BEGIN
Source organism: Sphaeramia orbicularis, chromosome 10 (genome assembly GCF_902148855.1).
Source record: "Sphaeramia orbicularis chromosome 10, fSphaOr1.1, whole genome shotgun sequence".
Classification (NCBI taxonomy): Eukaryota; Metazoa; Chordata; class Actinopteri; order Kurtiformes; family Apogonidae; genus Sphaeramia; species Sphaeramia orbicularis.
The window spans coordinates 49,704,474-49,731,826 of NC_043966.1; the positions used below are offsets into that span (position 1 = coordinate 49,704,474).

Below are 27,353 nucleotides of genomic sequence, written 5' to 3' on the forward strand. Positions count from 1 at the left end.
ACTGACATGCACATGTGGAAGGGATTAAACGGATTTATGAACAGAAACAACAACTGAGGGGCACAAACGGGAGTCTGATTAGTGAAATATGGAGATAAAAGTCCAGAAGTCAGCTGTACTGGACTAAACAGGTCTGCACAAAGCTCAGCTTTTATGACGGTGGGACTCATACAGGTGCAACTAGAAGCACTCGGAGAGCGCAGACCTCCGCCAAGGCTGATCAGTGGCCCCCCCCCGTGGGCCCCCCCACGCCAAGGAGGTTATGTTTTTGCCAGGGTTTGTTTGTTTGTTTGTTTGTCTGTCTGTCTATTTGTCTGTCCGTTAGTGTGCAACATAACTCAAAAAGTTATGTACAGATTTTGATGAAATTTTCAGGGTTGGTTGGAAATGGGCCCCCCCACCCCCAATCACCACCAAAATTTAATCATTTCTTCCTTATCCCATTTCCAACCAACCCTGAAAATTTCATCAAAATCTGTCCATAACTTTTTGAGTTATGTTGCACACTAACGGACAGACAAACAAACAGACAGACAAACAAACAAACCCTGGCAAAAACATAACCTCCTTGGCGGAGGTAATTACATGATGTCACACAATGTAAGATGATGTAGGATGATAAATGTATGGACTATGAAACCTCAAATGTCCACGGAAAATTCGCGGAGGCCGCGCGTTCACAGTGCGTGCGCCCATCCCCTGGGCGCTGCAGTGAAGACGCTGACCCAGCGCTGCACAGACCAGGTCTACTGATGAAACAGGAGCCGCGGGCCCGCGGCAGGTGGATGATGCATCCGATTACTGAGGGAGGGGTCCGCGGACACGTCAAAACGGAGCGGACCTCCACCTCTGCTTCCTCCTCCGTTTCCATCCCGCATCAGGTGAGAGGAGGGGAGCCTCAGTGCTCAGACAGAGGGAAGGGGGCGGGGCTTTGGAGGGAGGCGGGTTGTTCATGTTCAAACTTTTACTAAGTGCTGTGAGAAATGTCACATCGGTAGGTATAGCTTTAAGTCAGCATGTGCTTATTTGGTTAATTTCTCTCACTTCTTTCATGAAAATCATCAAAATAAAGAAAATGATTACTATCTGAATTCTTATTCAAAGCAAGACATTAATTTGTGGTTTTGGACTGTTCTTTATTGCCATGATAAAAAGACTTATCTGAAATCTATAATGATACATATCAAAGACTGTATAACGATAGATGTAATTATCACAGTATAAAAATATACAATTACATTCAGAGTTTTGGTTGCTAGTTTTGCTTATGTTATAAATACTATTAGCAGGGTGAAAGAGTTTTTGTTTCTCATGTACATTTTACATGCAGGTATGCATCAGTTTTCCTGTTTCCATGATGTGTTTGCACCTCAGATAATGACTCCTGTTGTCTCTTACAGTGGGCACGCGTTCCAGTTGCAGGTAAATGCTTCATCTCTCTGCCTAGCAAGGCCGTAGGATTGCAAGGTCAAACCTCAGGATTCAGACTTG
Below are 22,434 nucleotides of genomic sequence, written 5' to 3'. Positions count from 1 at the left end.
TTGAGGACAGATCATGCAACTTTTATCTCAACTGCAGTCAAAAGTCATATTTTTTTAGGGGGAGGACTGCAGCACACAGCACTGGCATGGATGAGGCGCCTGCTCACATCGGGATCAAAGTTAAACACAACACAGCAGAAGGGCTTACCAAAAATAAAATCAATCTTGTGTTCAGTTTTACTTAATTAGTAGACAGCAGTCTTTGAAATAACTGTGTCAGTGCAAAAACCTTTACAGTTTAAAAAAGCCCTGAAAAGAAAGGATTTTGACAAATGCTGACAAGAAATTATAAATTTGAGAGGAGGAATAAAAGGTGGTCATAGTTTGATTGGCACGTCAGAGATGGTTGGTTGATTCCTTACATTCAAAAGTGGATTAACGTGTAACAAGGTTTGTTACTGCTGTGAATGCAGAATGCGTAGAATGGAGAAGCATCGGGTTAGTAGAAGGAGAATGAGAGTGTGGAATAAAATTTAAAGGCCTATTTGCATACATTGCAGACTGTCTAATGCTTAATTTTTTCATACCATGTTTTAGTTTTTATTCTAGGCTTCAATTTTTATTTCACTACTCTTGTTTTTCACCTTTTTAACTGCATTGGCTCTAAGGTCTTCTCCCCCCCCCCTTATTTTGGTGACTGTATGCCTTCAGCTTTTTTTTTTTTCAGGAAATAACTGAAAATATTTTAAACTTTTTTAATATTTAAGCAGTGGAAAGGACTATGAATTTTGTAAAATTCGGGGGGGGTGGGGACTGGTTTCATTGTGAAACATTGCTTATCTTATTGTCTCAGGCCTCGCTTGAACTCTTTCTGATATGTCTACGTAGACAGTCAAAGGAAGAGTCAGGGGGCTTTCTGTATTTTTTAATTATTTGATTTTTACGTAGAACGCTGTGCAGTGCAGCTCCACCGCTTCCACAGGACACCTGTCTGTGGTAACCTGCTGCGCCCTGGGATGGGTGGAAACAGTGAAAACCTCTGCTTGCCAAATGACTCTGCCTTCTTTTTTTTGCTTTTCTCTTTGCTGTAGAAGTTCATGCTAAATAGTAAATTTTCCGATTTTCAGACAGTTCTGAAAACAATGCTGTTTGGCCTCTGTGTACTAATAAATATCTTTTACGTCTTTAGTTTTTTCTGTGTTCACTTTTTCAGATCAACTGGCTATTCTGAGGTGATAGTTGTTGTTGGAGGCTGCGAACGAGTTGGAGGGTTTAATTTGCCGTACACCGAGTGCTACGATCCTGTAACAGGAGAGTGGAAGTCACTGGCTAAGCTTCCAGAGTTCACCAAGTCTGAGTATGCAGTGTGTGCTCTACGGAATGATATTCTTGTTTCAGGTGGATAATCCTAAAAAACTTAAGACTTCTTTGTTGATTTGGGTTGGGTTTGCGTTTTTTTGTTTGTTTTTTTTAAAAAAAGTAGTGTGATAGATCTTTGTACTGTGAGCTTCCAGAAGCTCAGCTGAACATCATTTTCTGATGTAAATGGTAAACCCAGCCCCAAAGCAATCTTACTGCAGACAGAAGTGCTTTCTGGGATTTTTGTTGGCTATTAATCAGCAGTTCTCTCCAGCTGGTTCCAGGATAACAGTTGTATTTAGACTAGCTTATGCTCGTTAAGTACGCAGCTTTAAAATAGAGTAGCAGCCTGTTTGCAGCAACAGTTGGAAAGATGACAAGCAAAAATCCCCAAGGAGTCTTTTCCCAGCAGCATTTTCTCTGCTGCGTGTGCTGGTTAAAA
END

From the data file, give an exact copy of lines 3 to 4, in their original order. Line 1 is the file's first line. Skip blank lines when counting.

Classification (NCBI taxonomy): Eukaryota; Metazoa; Chordata; class Actinopteri; order Kurtiformes; family Apogonidae; genus Sphaeramia; species Sphaeramia orbicularis.
The window spans coordinates 49,704,474-49,731,826 of NC_043966.1; the positions used below are offsets into that span (position 1 = coordinate 49,704,474).